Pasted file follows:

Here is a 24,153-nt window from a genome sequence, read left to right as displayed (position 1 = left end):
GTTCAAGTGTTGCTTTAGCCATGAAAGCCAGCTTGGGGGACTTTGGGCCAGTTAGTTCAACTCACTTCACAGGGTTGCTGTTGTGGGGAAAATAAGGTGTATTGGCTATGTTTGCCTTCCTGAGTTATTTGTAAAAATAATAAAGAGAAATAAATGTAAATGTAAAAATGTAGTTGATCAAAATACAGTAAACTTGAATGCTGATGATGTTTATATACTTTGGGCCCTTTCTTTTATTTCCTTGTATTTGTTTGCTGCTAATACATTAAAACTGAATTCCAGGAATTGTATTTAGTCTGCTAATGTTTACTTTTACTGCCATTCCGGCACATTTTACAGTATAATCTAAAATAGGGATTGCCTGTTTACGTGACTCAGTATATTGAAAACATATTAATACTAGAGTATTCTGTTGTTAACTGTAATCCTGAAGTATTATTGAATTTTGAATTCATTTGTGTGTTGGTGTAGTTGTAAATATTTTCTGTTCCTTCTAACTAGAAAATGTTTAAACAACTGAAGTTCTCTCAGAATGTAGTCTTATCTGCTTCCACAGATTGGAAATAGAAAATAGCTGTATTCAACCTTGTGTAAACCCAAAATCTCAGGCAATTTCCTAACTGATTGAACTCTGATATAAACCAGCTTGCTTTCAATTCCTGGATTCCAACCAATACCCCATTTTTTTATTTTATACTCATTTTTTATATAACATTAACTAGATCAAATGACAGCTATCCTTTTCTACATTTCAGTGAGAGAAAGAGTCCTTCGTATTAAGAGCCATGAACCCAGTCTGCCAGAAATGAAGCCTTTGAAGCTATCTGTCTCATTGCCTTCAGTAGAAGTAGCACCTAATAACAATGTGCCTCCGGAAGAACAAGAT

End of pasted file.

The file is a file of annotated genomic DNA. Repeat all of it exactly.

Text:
Here is a 24,153-nt window from a genome sequence, read left to right as displayed (position 1 = left end):
GTTCAAGTGTTGCTTTAGCCATGAAAGCCAGCTTGGGGGACTTTGGGCCAGTTAGTTCAACTCACTTCACAGGGTTGCTGTTGTGGGGAAAATAAGGTGTATTGGCTATGTTTGCCTTCCTGAGTTATTTGTAAAAATAATAAAGAGAAATAAATGTAAATGTAAAAATGTAGTTGATCAAAATACAGTAAACTTGAATGCTGATGATGTTTATATACTTTGGGCCCTTTCTTTTATTTCCTTGTATTTGTTTGCTGCTAATACATTAAAACTGAATTCCAGGAATTGTATTTAGTCTGCTAATGTTTACTTTTACTGCCATTCCGGCACATTTTACAGTATAATCTAAAATAGGGATTGCCTGTTTACGTGACTCAGTATATTGAAAACATATTAATACTAGAGTATTCTGTTGTTAACTGTAATCCTGAAGTATTATTGAATTTTGAATTCATTTGTGTGTTGGTGTAGTTGTAAATATTTTCTGTTCCTTCTAACTAGAAAATGTTTAAACAACTGAAGTTCTCTCAGAATGTAGTCTTATCTGCTTCCACAGATTGGAAATAGAAAATAGCTGTATTCAACCTTGTGTAAACCCAAAATCTCAGGCAATTTCCTAACTGATTGAACTCTGATATAAACCAGCTTGCTTTCAATTCCTGGATTCCAACCAATACCCCATTTTTTTATTTTATACTCATTTTTTATATAACATTAACTAGATCAAATGACAGCTATCCTTTTCTACATTTCAGTGAGAGAAAGAGTCCTTCGTATTAAGAGCCATGAACCCAGTCTGCCAGAAATGAAGCCTTTGAAGCTATCTGTCTCATTGCCTTCAGTAGAAGTAGCACCTAATAACAATGTGCCTCCGGAAGAACAAGAT